Mind Your Mind

I always thought meditating took too much time. I tried it once and all I could think of was how much I had to do. I found it boring and, since it didn’t seem to be helping me accomplish any of my goals for the day, stressful. Eventually, I stopped.

But then the word “mindfulness” became attached to the practice of meditation and it piqued my interest. I knew I retained more information (and generally enjoyed myself more) when I’m fully present, and I wanted to learn how to do that consistently.

So, what’s the difference between “mindfulness” and “meditation”? Mindfulness is when you are fully present, aware of where you are, and what you’re doing. You’re not reactive or overwhelmed by what’s going on around you. It’s just “being in the moment.”

Meditation is exploring but not to a pre-determined destination. Your head isn’t supposed to be free of thought and distractions, as I initially believed. When we meditate, we journey into our minds: our sensations (the sound of rain, or wind blowing through our hair), our emotions (love this, loathe that), and thoughts (wouldn’t it be weird to see a dog play chess?).


Each moment is significant. Your natural curiosity takes over and suspends judgment, creating warmth and kindness toward yourself and others.


There is a growing body of scientific evidence that combining meditation and mindfulness can ease pain, make you smarter, and slow down neurological disease – and that’s the short list. 

The police department in my hometown of Dallas is receiving training on how to use mindfulness and meditation in the line of duty, hoping that officers can learn how to defuse tense situations by using the best weapon they have: their minds. Practicing meditation may also help prevent and treat PTSD.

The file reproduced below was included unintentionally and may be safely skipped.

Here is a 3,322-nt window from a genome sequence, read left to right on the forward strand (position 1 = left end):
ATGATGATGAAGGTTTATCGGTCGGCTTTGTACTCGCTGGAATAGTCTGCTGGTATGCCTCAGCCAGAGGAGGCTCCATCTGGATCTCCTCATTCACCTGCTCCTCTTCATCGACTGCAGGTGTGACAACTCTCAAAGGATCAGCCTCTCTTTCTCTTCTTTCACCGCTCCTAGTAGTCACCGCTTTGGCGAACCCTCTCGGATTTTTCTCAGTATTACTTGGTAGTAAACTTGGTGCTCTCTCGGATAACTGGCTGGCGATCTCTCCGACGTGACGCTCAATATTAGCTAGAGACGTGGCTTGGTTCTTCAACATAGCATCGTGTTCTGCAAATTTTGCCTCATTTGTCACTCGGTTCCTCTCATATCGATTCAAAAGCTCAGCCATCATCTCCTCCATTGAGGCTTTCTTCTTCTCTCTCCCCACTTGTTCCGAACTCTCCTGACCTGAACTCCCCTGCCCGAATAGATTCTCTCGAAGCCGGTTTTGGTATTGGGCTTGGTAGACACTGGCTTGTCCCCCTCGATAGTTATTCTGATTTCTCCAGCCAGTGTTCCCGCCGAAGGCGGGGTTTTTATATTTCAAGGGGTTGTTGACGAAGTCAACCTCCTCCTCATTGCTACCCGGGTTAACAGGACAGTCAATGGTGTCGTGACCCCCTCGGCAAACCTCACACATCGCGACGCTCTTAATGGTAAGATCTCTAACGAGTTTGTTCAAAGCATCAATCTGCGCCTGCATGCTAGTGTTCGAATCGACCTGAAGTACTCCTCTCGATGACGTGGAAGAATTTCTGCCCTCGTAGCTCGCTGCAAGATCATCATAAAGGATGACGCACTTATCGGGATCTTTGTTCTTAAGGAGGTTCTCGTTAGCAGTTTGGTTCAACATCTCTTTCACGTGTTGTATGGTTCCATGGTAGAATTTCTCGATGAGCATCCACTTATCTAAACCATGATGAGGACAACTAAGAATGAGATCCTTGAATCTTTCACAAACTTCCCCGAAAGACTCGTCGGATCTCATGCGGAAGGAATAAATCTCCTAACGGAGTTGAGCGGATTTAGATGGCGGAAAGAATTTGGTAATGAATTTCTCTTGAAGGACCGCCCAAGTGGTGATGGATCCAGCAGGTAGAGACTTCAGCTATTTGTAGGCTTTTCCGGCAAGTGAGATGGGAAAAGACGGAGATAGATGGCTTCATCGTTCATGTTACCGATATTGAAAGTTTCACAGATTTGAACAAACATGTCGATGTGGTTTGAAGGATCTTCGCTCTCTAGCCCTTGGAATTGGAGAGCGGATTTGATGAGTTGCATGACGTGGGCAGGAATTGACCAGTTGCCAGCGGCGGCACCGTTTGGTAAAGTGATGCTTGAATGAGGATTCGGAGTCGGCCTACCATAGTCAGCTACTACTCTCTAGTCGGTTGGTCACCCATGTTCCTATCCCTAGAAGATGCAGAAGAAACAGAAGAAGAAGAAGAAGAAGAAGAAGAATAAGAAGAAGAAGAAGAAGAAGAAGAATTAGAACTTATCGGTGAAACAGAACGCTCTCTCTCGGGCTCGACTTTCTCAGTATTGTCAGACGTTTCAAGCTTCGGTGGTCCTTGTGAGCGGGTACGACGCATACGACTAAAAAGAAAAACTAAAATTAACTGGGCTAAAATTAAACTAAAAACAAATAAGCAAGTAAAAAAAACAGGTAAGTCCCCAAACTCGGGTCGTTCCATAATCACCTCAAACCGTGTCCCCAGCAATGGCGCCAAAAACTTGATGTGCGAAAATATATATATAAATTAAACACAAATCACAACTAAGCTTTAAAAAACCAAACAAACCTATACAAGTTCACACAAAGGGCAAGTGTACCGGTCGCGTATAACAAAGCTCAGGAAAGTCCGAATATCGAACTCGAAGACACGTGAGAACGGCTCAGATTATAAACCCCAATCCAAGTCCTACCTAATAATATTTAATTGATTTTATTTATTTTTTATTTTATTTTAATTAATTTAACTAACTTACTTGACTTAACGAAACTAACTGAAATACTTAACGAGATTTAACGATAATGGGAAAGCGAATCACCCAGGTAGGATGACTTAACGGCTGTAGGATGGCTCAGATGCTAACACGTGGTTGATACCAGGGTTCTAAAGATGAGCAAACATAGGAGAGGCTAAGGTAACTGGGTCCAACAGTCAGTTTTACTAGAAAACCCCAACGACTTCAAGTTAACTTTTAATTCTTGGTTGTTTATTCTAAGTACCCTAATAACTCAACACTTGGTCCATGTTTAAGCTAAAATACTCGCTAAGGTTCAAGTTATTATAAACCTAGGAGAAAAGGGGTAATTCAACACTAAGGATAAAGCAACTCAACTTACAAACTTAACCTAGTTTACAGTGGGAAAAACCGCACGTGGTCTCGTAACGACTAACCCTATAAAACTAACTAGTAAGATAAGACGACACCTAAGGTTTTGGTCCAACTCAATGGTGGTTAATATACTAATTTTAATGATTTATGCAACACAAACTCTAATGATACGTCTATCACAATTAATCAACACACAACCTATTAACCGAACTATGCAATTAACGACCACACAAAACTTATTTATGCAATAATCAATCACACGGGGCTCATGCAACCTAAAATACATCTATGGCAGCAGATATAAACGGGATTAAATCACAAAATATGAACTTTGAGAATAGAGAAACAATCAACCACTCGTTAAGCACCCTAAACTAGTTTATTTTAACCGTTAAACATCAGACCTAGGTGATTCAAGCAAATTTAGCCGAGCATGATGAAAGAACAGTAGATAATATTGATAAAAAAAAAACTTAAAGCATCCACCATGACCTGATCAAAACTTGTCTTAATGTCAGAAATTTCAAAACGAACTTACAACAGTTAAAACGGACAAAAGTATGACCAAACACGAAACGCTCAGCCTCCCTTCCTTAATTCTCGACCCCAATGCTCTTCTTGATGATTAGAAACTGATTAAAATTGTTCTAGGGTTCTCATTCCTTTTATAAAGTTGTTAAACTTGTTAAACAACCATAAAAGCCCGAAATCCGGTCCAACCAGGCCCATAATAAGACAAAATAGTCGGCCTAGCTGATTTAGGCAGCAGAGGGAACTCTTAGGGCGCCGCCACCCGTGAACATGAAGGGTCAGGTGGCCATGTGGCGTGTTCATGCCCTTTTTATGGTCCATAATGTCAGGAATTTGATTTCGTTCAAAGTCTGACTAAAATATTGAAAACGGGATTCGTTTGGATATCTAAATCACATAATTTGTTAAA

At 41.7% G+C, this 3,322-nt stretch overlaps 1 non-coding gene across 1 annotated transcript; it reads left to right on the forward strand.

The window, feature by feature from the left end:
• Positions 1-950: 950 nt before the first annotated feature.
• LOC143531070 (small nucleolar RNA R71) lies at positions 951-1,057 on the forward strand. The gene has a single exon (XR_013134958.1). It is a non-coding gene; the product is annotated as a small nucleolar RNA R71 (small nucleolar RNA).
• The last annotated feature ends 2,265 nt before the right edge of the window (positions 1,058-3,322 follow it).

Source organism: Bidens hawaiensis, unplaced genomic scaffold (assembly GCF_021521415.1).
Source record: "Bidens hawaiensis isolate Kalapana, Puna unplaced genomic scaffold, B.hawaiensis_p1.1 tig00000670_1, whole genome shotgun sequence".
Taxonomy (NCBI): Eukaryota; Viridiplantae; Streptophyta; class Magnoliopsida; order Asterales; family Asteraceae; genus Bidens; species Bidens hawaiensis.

I decided that meditation (combined with mindfulness) was worth another try.


Start Simply


I decided to start with simple steps. I began with 3-10 minutes a day, usually in the morning. I take 3 deep nasal breaths (nasal breaths are the ones that bring results) and then a “sensory pause.” A sensory pause is a countdown, of sorts, where you catalog (or just visualize) the following:


  • 5 things you can see

  • 4 things you can hear

  • 3 things you can touch

  • 2 things you can smell

  • 1 thing you can taste

I like to mix them up to keep it fresh and fun. Sometimes the smell and taste part makes me hungry, so I make sure I’ve had breakfast beforehand!


“Mindful Journaling Prompts” also help. These include describing one event in my day using all five senses. Then I write down what story I’ve been living lately (this one keeps me aware of any counterproductive thought/behavior patterns, as I mentioned in my Change Your Fractals, Change Your Life). 


I often include a brief (3-5 item) Gratitude list, which is great in any situation.


Doing these exercises has definitely increased the quality of my life and work. I am calmer, clearer, less judgmental, and have learned to respond more, instead of react.


The Peaceful Present


When I don’t have time for a full session and need a quick way to “stay in the moment,” I read this quote*:

If you are depressed, you are living in the past.
If you are anxious, you are living in the future.
If you are at peace, you are living in the present.

I now strive to live in the peaceful present. It’s a much nicer place to be.



(If you’re interested in learning more, I highly recommend getting a subscription to Mastermind Meditate. It’s my go-to source for everything about meditation and mindfulness.)


*The quote has been attributed to a few different people, most frequently, incorrectly, to Lao Tzu. I don’t know who said it, to be honest, but the sentiment is a good one and I find it helpful.